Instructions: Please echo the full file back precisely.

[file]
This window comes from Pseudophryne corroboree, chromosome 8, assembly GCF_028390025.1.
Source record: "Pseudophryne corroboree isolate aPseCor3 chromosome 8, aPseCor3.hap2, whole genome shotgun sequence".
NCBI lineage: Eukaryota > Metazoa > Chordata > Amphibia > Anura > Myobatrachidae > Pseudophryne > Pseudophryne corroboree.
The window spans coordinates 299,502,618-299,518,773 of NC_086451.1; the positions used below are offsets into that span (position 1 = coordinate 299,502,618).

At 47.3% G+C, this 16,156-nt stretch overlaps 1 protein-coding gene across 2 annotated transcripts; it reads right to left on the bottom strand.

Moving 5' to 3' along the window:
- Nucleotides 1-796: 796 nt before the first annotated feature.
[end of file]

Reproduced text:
This window comes from Pseudophryne corroboree, chromosome 8, assembly GCF_028390025.1.
Source record: "Pseudophryne corroboree isolate aPseCor3 chromosome 8, aPseCor3.hap2, whole genome shotgun sequence".
NCBI lineage: Eukaryota > Metazoa > Chordata > Amphibia > Anura > Myobatrachidae > Pseudophryne > Pseudophryne corroboree.
The window spans coordinates 299,502,618-299,518,773 of NC_086451.1; the positions used below are offsets into that span (position 1 = coordinate 299,502,618).

At 47.3% G+C, this 16,156-nt stretch overlaps 1 protein-coding gene across 2 annotated transcripts; it reads right to left on the bottom strand.

Moving 5' to 3' along the window:
- Nucleotides 1-796: 796 nt before the first annotated feature.